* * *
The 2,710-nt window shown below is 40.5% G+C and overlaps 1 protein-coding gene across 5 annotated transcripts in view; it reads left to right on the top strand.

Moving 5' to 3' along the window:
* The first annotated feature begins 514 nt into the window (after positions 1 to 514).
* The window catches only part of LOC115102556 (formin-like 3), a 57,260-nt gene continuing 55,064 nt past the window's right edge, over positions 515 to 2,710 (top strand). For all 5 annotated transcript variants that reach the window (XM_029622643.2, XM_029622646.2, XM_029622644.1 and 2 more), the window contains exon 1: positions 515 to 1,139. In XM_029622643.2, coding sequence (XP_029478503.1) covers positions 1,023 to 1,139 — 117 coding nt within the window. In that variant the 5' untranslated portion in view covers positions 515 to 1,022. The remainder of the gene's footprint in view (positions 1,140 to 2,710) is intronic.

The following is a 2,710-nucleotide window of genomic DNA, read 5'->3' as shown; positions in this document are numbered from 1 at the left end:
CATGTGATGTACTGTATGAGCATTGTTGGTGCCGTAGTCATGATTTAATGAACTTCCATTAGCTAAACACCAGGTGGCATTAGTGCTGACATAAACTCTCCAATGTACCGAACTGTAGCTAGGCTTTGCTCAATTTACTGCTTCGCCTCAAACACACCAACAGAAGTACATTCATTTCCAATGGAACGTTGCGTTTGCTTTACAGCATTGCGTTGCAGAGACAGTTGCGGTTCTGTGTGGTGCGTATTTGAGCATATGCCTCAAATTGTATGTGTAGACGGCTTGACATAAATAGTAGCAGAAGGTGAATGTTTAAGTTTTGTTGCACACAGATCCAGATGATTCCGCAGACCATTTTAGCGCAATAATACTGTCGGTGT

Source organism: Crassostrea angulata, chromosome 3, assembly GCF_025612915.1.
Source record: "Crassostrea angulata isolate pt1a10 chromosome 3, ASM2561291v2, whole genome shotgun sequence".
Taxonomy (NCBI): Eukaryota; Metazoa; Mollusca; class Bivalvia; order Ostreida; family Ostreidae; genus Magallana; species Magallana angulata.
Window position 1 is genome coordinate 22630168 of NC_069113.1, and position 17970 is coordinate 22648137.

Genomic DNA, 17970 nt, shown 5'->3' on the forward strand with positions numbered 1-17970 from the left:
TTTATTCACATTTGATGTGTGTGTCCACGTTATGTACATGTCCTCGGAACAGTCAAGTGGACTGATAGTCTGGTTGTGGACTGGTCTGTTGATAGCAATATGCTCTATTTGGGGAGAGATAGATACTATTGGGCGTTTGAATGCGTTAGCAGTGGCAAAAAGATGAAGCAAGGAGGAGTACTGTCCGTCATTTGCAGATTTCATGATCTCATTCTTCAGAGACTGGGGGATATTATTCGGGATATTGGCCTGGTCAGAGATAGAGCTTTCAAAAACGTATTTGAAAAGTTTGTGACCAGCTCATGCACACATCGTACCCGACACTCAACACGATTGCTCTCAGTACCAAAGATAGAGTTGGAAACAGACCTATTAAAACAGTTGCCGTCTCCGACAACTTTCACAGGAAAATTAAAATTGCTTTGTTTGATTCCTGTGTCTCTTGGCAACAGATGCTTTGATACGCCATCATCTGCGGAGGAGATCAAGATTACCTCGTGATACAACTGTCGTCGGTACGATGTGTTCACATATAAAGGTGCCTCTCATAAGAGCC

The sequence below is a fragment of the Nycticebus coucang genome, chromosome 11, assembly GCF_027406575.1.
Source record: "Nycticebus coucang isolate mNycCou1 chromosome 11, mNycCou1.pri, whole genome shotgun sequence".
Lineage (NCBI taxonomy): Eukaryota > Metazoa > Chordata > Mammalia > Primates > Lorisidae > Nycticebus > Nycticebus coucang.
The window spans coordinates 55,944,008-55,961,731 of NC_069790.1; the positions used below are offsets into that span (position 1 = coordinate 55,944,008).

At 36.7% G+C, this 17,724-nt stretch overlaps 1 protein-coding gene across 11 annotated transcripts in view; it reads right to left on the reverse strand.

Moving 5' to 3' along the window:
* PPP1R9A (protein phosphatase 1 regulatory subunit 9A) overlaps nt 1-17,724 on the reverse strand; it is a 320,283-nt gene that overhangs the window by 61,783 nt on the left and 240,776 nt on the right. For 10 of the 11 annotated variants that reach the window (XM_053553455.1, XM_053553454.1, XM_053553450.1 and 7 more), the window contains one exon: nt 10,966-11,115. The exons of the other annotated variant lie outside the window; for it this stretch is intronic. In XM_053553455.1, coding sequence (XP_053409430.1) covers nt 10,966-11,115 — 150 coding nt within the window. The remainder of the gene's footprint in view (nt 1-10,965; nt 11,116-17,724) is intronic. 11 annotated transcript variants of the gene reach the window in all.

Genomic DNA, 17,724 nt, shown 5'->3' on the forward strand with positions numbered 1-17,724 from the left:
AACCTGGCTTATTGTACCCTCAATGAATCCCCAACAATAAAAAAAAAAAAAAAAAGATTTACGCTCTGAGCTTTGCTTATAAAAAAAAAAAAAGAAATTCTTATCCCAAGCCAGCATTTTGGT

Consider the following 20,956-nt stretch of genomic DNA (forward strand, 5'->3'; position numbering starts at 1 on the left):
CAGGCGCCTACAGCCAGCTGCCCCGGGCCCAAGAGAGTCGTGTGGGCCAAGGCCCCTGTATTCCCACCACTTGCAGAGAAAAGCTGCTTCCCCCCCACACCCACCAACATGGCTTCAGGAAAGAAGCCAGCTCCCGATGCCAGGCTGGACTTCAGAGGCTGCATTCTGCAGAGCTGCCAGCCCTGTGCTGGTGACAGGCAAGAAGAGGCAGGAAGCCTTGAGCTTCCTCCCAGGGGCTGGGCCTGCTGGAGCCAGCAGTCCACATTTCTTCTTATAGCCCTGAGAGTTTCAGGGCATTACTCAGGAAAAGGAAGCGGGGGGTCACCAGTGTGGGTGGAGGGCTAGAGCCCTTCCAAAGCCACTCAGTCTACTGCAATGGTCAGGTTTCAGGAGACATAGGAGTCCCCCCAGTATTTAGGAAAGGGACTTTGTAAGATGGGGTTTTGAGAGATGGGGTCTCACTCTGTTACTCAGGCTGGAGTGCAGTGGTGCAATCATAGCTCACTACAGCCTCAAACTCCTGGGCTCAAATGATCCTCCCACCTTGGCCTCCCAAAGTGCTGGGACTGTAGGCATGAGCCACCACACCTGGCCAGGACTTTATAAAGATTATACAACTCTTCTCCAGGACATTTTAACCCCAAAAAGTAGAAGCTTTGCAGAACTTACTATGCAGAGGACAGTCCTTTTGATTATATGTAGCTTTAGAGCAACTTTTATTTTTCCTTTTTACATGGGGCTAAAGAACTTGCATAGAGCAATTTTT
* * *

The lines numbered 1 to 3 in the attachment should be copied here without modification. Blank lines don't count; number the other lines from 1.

The 2,710-nt window shown below is 40.5% G+C and overlaps 1 protein-coding gene across 5 annotated transcripts in view; it reads left to right on the top strand.

Moving 5' to 3' along the window:
* The first annotated feature begins 514 nt into the window (after positions 1 to 514).